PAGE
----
The digital vision
This is the fourth of a series of reflections on this year’s Institutional Web Management Workshop.
The final session asked: “what is our vision for the institutional web and can we implement that vision?” This was led by a panel of Stephen Emmott (London School of Economics), Mike McConnell (University of Aberdeen), Tracey Milnes (York St John University) and Mike Nolan (Edge Hill University).
The web? There is a problem with it
Stephen Emmott – who recently changed roles from being head of web services to digital communications – noted that the word web now seems old hat. He said that the web is the wallpaper. It’s everywhere. We do ourselves a disservice as a community to think about just the web. We should instead talk about a digital agenda.
We should also avoid naming steering groups ‘web’ something. It’s not about IT; it’s about institutions and organisations.
The panel went on to discuss how our roles have moved away from IT in general as digital media is no longer a technology problem. 10 or 15 years ago we were less sure what technologies we should use for the web. Today that picture is much clearer. It has become clear that the real challenge we face is in managing people and the organisation itself.
Later, Stephen Emmott made the point that IT is a vitally important department. We are desperate for IT help when things go wrong. That is what the IT department is for, and that is how it is seen by others in the institution.
This crystallised my thinking on the issue. IT is an inherently negative environment to be in. The structures surrounding it are all about fixing things. Digital teams working under an IT department get put in that box. Their job is to fix things. They then get caught up in a vicious circle of support, and never get the space to actually improve their products.
One delegate remarked that the web and digital communication is about what the printing press once was. It is a change in the way we communicate, and fundamentally about communication.
Disruptive, social technologies require very little technical management, but require very good content management. The focus should now be on how we use this communication more effectively.
This is a particular challenge since many senior managers are from a certain generation that is still largely paper-based.
The need to change the organisation
This leads us on to the idea that the organisations themselves need changing. It was noted that universities are designed and structured for the 20th century. This is why they find it hard to compete in the digital world.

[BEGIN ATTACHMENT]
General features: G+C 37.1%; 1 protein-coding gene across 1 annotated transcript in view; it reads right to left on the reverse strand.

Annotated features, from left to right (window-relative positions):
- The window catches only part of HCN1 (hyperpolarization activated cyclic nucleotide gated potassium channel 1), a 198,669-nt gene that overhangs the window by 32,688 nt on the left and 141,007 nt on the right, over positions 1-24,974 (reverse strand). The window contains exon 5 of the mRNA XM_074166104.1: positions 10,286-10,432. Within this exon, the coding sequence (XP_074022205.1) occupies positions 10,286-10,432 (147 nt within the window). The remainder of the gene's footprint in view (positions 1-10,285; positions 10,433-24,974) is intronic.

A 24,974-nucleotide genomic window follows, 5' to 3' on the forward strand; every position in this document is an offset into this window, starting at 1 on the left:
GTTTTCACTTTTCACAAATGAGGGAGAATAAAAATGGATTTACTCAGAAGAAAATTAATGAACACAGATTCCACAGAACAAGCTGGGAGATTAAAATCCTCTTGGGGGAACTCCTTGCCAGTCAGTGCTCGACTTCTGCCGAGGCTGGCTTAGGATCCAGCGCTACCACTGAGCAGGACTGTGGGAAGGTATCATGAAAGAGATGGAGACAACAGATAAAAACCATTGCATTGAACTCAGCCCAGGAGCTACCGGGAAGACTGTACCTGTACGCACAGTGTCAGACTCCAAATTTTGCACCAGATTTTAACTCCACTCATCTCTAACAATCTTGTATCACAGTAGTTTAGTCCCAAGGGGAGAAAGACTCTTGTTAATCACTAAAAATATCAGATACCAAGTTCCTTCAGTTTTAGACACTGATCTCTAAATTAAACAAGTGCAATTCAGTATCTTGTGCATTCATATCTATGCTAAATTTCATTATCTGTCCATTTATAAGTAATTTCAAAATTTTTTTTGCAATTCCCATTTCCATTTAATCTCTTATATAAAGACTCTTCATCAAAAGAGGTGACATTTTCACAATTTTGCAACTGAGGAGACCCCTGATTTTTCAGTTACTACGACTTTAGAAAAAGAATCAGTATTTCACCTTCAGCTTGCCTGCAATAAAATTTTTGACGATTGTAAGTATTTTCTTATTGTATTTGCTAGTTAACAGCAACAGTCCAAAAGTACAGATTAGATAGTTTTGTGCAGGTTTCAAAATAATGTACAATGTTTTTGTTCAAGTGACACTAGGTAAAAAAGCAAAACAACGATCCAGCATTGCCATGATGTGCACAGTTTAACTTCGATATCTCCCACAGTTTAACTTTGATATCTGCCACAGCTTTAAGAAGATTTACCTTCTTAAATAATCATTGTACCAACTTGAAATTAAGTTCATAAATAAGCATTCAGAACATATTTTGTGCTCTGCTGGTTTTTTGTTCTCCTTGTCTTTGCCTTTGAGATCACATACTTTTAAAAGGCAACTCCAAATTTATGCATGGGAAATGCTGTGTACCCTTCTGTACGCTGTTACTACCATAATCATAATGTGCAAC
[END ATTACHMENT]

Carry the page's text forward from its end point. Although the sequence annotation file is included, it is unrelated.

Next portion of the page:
I was reminded of a slide from Martin Hawksey’s talk. He remarked that universities are decentralised, or centralised in some cases. Meanwhile the rest of the world has moved on to using distributed networks and methods of working.
Mike Nolan said that sometimes you have to do things under the radar to get things done, and I can certainly testify to that. He said that digital teams need to drive developments themselves more to make progress.
A major theme to emerge from this session is that our roles are now about managing the organisation, facilitating relationships between departments, and culture change.
Tying transformation together
That final session reassured me that the approach we are beginning to take at the University of St Andrews is the correct one.
When we first started working on the Study at St Andrews website with the Lean group, one of the phrases we often returned to was culture change. A lot of the work I have done subsequently has been in building relationships with different parts of the University.
Since we are now looking at digital as a whole across the University, I am aiming for us to retain as much of that approach as possible. It is tempting to sit in your own office and wait for problems to come to you, particularly if you are in an IT environment. But over the past year I have learned the great value of getting out and about and speaking to other parts of the University.
Now is a good time to do it. I am excited to see various important digital and organisational projects across the University appearing to make better progress. With a Change unit even being set up here, it seems as though there is a fair wind for change. I am excited to find out what we can achieve in digital – and beyond – in this environment.